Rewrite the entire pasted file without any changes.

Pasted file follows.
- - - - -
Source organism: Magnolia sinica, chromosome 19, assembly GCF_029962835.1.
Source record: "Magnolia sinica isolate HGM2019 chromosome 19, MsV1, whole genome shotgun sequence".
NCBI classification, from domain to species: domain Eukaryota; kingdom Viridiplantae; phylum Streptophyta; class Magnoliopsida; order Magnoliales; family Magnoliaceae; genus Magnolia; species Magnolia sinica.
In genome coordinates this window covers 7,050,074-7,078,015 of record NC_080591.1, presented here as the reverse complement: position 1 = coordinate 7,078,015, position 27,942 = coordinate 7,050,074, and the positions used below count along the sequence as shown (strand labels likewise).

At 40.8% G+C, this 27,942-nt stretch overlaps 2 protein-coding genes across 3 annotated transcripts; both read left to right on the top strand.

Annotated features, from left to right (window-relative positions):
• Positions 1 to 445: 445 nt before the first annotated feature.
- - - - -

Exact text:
Source organism: Magnolia sinica, chromosome 19, assembly GCF_029962835.1.
Source record: "Magnolia sinica isolate HGM2019 chromosome 19, MsV1, whole genome shotgun sequence".
NCBI classification, from domain to species: domain Eukaryota; kingdom Viridiplantae; phylum Streptophyta; class Magnoliopsida; order Magnoliales; family Magnoliaceae; genus Magnolia; species Magnolia sinica.
In genome coordinates this window covers 7,050,074-7,078,015 of record NC_080591.1, presented here as the reverse complement: position 1 = coordinate 7,078,015, position 27,942 = coordinate 7,050,074, and the positions used below count along the sequence as shown (strand labels likewise).

At 40.8% G+C, this 27,942-nt stretch overlaps 2 protein-coding genes across 3 annotated transcripts; both read left to right on the top strand.

Annotated features, from left to right (window-relative positions):
• Positions 1 to 445: 445 nt before the first annotated feature.